There’s more to Josh Hutcherson than The Hunger Games. Not that he minds being associated with the exceptionally popular franchise, but he’s equally passionate about bringing to life stories that are perhaps a little less special effects driven. Stories like Escobar: Paradise Lost which has had its premiere at the Toronto International Film Festival.
Things don’t always move at the speed of light in the movie biz. Hutcherson read the script for Escobar two years before it went to camera, but he was immediately attracted to it. “It was like 160 pages, it was going to be like a 3 hour movie, so they changed a lot,” he recalls, “but I read the script and just fell in love with the story and the character of Nick.”
The story is that of Pablo Escobar (Benicio Del Toro), the real-life drug kingpin who is infamous as he is ruthless. Having had the misfortune of falling for Escobar’s niece while vacationing in Colombia, Nick gets a bit more than he bargained for as he gets sucked into a dangerous web.
This is not the first time that Hutcherson had worked with Del Toro. The two had previously collaborated on Del Toro’s segment in 7 Days in Havana. In fact, it is Del Toro who had requested that Hutcherson be considered for the role. ”Benicio was actually a huge advocate for me and getting this part and believing in me,” recalls Hutcherson.
Del Toro is known for being a ‘method actor,’ but Hutcherson is quick to dispel any notions that the actor would walk around set as his terrifying sociopathic character: “He’s great. He’s really in it. But he’s in it in the scene, he’s not the kind of guy who when you’re between scenes is pretending that he’s Pablo. No, he’s Benicio. But when you get into the scenes he stays in it and he’s in the character and in the moment.”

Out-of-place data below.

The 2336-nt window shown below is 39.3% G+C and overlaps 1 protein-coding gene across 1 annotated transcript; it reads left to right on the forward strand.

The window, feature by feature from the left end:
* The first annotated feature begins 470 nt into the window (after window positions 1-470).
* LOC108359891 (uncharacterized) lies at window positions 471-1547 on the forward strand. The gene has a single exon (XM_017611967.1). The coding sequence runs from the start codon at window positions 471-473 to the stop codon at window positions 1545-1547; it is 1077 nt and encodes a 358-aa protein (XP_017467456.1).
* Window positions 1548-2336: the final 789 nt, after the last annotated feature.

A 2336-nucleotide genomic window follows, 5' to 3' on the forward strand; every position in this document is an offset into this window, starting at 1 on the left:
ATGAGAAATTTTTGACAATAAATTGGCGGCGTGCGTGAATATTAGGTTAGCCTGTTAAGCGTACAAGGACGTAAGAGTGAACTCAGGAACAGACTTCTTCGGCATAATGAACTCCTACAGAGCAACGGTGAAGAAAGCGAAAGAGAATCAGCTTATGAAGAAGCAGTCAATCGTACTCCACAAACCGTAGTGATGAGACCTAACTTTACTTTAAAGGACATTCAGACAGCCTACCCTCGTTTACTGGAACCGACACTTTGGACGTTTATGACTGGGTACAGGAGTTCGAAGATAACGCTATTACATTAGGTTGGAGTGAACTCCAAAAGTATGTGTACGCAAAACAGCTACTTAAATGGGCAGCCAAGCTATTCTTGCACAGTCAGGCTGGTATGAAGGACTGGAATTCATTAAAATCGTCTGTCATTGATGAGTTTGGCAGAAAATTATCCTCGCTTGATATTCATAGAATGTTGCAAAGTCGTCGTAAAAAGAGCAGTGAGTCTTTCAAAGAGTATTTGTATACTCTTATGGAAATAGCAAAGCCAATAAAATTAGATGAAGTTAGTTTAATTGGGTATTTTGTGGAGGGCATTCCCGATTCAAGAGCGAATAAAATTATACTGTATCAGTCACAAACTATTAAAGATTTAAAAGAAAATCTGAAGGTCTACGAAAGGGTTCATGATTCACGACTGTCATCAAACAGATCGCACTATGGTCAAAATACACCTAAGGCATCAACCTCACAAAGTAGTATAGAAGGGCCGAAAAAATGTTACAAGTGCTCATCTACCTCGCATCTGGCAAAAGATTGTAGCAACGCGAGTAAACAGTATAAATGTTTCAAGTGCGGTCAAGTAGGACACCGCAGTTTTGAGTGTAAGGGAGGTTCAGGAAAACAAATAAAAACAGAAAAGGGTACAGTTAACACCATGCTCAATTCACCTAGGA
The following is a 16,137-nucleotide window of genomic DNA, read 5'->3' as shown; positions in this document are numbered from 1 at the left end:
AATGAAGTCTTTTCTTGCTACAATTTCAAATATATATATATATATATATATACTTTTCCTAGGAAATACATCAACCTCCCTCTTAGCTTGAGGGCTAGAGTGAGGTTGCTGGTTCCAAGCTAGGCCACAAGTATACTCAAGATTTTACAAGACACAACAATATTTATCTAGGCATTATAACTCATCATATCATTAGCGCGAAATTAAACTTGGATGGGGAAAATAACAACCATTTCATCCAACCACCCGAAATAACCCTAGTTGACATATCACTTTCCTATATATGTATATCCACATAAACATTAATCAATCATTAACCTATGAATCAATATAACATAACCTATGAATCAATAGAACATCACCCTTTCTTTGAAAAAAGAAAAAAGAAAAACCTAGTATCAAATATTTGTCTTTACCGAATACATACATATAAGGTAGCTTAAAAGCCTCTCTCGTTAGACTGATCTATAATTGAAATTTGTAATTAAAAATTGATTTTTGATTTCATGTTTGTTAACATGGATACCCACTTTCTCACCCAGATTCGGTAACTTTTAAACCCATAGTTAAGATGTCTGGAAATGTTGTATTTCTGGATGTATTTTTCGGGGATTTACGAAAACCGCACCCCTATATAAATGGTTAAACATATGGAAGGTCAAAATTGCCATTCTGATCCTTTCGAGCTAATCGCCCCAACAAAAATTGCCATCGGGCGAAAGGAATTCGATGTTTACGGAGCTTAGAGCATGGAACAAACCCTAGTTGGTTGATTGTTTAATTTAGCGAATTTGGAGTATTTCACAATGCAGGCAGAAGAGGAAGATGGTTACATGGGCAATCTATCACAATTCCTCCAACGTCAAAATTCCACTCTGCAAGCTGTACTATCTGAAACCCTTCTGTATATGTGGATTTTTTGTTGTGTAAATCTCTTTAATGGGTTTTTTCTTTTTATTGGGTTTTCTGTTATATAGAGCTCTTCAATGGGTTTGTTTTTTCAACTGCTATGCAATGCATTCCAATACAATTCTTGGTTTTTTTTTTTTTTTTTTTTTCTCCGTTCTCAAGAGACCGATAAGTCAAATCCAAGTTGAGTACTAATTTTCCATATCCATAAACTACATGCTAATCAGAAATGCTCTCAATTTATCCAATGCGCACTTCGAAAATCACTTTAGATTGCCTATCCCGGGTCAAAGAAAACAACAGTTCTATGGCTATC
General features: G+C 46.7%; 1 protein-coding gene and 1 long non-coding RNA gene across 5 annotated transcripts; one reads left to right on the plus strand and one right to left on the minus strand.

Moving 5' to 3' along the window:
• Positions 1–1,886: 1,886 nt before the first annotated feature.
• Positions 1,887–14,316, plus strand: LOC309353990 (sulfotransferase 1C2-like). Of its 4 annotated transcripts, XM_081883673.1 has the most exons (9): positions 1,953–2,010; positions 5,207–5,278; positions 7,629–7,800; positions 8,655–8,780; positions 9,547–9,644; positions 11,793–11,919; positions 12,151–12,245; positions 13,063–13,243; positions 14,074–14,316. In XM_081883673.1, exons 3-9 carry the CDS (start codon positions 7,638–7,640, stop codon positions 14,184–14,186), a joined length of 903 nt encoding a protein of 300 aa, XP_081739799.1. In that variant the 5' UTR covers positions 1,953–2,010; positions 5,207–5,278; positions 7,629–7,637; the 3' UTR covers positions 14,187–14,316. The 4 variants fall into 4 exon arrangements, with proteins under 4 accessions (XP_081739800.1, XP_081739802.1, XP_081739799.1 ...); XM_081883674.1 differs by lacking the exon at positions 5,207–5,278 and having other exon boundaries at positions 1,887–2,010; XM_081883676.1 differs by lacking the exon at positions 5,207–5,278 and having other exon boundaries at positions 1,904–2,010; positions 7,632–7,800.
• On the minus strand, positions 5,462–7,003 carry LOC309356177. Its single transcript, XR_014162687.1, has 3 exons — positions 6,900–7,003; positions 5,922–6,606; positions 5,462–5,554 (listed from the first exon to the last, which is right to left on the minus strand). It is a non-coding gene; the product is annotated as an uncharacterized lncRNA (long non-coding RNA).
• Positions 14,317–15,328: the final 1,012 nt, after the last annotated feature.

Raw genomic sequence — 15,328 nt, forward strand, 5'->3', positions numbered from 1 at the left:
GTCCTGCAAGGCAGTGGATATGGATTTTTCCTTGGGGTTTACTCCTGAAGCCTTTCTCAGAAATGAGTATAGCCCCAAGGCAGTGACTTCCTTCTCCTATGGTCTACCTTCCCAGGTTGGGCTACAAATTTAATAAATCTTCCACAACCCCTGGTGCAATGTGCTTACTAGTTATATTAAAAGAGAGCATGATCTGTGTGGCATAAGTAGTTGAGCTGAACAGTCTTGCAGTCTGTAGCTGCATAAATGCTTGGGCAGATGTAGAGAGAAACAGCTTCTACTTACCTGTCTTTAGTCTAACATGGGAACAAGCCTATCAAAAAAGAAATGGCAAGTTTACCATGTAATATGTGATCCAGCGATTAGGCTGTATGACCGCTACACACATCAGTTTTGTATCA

Del Toro’s intense, intimidating performance presented a springboard for Hutcherson to work off of. “[His performance] was like my everything in this movie,” he recalls.
Hutcherson admits that he’s more than a little inspired by Del Toro. He looks up to him. “He’s a performer,” he explains, “He has a way of creating a character – something unique and special. It’s like he’s feeling every little movement in his body and knows when to turn his face and to keep his eyes down and when to look up. He’s calculated about and at the same time doesn’t seem calculated.”
Hutcherson’s own technique relies more heavily on understanding the character and then just living in the moment, but some of Del Toro’s approach is rubbing off. “Just watching him is like an acting workshop, but I still don’t understand how to do it,” he admits, “It’s like a different level of acting that I want to someday get to.”
If Hutcherson sounds more than a little in awe of his co-star, that’s just a fortunate parallel between his fictional counterpart. “Nick’s trying to figure out the character [of Pablo] and understand him and I was doing the same with Benicio’s acting.”
Not that Hutcherson is a slouch. A self-made actor, he practically grew up on sets, already paving his way at age 9. Still, the humble actor insists with a laugh: ”The more I work with incredible actors like Benicio, the more I think I should have studied acting.”
Hutcherson’s resume is varied ranging from indie-minded films like The Kids Are Alright, to the mega-successful Hunger Games franchise that has won him flocks of followers, largely consisting of teenage girls.